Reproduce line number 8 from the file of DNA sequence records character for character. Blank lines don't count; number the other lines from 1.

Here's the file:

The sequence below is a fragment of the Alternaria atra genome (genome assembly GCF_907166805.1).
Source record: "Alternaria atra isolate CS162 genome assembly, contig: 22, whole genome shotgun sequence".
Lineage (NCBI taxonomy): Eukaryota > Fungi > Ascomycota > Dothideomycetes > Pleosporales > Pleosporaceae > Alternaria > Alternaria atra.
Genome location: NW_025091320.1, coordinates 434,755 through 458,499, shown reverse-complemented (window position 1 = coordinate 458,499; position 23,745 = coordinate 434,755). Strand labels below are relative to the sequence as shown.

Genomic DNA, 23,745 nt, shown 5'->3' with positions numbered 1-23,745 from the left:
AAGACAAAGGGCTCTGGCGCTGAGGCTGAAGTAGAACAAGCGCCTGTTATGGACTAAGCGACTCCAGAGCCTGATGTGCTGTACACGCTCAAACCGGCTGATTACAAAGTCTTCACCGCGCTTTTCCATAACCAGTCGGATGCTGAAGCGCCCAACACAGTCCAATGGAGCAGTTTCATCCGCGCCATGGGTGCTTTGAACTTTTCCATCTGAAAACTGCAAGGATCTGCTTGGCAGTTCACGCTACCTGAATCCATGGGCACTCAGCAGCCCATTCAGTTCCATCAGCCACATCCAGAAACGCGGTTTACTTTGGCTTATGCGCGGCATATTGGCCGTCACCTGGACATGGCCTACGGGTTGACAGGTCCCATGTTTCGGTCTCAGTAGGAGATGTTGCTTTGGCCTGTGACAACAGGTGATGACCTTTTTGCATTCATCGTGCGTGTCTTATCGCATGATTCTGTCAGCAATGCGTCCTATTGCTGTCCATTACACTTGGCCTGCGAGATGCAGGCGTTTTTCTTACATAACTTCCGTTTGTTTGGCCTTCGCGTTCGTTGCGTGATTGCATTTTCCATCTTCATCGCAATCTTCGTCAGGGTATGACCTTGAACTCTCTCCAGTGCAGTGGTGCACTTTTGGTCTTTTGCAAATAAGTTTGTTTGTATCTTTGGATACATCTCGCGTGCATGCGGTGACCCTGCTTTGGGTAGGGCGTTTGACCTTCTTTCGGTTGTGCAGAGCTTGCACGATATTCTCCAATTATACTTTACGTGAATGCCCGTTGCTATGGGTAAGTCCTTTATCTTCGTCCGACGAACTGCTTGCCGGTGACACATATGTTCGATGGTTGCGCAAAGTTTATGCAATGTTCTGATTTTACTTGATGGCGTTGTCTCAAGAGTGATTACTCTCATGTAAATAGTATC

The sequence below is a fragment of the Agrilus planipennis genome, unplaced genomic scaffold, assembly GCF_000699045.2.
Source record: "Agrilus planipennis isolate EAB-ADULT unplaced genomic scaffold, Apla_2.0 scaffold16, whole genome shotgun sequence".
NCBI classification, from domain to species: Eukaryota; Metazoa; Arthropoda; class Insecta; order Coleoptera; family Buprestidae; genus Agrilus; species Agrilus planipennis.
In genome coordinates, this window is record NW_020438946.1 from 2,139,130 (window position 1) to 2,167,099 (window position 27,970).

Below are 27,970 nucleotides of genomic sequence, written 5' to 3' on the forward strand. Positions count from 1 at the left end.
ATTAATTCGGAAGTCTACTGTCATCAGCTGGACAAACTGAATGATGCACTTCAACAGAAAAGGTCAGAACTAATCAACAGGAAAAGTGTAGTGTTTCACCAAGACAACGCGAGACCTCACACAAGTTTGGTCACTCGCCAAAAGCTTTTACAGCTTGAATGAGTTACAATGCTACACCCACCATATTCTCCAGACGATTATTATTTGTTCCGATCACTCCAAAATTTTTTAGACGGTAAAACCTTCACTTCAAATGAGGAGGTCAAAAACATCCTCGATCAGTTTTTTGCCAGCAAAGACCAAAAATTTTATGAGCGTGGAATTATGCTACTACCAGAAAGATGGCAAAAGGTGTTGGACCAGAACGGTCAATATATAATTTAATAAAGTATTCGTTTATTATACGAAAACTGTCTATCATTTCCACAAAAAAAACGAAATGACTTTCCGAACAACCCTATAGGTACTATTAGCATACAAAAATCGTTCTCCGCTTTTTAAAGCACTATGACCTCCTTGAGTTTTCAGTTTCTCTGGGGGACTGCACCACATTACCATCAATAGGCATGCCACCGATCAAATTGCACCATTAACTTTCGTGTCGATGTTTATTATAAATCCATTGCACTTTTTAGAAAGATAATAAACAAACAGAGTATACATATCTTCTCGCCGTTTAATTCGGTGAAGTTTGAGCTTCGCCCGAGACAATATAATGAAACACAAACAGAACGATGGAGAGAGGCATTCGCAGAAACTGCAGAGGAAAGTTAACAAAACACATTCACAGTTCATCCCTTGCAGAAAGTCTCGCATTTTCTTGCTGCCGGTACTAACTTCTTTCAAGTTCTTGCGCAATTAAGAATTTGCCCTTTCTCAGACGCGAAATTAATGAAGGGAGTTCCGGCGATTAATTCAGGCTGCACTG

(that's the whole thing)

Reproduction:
Source record: "Agrilus planipennis isolate EAB-ADULT unplaced genomic scaffold, Apla_2.0 scaffold16, whole genome shotgun sequence".